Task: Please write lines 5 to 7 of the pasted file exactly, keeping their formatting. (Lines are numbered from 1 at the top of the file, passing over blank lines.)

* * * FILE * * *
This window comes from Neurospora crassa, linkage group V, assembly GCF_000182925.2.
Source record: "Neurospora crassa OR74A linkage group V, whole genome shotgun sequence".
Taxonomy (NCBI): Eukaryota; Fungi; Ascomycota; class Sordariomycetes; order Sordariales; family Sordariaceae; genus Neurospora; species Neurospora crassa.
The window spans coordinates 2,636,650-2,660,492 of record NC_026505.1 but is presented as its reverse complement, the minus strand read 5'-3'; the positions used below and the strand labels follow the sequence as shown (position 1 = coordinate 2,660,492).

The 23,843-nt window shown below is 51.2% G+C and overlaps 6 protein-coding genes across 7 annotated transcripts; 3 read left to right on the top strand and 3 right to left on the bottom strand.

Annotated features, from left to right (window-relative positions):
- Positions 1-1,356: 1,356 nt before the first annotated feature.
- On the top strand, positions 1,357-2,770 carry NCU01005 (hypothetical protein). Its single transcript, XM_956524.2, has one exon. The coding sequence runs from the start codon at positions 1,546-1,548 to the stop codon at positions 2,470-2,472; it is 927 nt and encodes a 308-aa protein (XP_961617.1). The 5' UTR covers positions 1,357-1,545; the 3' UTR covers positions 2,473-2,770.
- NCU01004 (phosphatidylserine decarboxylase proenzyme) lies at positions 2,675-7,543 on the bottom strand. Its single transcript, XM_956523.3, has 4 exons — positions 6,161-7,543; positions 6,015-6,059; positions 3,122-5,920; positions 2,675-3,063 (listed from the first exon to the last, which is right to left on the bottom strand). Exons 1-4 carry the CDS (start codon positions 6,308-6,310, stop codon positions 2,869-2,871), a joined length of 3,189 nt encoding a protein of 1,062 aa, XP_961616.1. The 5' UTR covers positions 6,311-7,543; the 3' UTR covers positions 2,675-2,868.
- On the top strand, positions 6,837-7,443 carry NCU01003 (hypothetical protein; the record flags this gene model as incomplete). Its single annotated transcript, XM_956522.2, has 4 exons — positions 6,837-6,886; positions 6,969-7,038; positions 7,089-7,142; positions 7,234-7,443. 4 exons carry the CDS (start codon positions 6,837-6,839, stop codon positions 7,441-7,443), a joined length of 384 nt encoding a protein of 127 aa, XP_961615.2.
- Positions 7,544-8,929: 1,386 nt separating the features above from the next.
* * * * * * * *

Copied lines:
The 23,843-nt window shown below is 51.2% G+C and overlaps 6 protein-coding genes across 7 annotated transcripts; 3 read left to right on the top strand and 3 right to left on the bottom strand.

Annotated features, from left to right (window-relative positions):
- Positions 1-1,356: 1,356 nt before the first annotated feature.